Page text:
As I look around at flower gardens in my backyard and in my neighborhood, I see a lot of purple. Where the first flowers of spring seemed to be largely pink in color, the first flowers of summer seem to be mostly purple, a color that is not all that common in plants. Why so much purple, and why now?
Purple is for the bees, and especially the solitary bees which are the most abundant and hearty pollinators we see in cool spring and early summer weather, before honeybees and butterflies have become active. Bee eyes can detect light wavelengths in the ultraviolet part of the spectrum, and it seems that plants have adapted their floral displays to guide the bees right to the places on the flower where their search for nectar or pollen will do the flower the most good (i.e., pollination).
One study with bumblebees in Germany showed that naive bees were highly attracted to flowers in the ultra-violet to blue range of wavelengths, and those flowers tended to produce more nectar or nectar with higher sugar concentrations than flowers of other colors. Purple flowers that attract solitary bees tend to have the highest sugar concentration in their nectar (20-50% sugar), compared to yellow and red hummingbird and butterfly flowers that average around 20-22% sugar in the nectar.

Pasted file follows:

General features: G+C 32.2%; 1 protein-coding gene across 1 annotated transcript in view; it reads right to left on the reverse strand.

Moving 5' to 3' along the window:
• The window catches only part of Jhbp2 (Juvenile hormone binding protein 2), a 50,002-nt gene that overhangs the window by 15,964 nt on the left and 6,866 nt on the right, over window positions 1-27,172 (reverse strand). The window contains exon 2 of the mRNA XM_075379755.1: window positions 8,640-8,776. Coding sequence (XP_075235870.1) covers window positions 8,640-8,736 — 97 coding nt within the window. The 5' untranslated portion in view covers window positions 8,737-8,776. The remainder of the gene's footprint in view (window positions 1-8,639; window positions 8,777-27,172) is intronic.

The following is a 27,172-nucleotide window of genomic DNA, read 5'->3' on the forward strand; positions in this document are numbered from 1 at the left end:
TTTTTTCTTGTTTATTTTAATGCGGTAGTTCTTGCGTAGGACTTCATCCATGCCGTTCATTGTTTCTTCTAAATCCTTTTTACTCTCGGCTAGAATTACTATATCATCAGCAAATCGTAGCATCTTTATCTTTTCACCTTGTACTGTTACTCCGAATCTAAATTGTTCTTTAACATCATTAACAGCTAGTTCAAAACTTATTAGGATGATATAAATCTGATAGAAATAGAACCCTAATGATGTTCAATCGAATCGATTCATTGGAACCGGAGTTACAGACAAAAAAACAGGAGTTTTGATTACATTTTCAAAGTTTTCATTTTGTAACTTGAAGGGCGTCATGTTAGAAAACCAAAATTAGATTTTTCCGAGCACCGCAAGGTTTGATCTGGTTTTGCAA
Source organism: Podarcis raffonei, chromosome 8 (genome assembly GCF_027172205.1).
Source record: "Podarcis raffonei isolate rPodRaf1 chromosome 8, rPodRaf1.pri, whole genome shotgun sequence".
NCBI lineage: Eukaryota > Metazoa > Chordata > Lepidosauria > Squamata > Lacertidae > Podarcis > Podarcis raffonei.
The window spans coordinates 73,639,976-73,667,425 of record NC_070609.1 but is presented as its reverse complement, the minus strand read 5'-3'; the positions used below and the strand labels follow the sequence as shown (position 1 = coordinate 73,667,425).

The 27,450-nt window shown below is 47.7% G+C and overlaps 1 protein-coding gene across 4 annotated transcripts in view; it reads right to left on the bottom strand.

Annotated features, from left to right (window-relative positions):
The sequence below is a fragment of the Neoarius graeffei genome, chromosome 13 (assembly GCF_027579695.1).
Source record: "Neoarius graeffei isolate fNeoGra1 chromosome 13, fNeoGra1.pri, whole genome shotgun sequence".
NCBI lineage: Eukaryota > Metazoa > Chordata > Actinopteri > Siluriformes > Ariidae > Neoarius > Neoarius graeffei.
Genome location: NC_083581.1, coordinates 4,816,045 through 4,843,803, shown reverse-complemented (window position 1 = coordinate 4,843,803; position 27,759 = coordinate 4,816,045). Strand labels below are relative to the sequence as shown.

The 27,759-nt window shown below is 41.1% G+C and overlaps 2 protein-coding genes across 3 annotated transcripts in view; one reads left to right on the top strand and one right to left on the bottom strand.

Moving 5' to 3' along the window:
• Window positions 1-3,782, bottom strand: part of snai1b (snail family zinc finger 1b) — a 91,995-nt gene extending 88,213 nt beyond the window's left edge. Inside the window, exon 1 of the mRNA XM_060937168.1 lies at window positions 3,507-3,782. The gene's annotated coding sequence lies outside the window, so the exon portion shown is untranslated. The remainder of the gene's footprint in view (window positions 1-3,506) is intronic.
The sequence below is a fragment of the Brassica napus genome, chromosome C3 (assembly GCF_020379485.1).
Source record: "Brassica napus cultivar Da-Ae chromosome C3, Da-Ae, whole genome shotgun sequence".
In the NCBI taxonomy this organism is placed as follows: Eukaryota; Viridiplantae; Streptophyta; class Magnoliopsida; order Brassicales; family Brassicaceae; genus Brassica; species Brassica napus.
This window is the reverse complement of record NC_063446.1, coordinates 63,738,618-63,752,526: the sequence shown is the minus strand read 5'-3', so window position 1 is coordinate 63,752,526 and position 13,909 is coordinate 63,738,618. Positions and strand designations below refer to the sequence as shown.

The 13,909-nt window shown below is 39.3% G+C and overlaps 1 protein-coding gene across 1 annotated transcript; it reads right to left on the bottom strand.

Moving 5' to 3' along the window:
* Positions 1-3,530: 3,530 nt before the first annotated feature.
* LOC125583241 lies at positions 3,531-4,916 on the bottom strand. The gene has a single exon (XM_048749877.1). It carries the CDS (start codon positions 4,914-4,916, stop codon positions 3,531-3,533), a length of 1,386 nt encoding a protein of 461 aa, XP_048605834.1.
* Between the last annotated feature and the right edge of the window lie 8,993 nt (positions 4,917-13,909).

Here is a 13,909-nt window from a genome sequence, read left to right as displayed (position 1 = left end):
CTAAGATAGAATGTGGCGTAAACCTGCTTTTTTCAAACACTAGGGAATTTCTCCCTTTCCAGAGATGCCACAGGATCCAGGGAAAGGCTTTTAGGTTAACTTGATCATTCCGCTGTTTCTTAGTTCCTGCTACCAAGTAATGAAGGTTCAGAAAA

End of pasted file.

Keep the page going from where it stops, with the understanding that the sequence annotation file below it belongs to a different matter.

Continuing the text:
The variation in “purple-ness” of early summer flowers is due to the proportion of anthocyanin pigment in the flower in response to the pH of the soil environment. In the presence of acid (or hydrogen ion), the pigment is red (or pink), whereas in the presence of nitrogen base the pigment is blue, and in the presence of aluminum, it is violet. So, you can change the colors of your hydrangea or forget-me-nots by what you put in their soil.
Purple is a coveted color in the garden, because of its rarity, and the ephemeral nature of purple flowers. Looking back in our own history, we find that limited resources and the labor-intensive process used to create the color purple made it an expensive luxury, indulged in only by the most wealthy or by royalty. Regardless of expense, its calming (blue overtones), yet energizing (red hues) make purple a favorite color.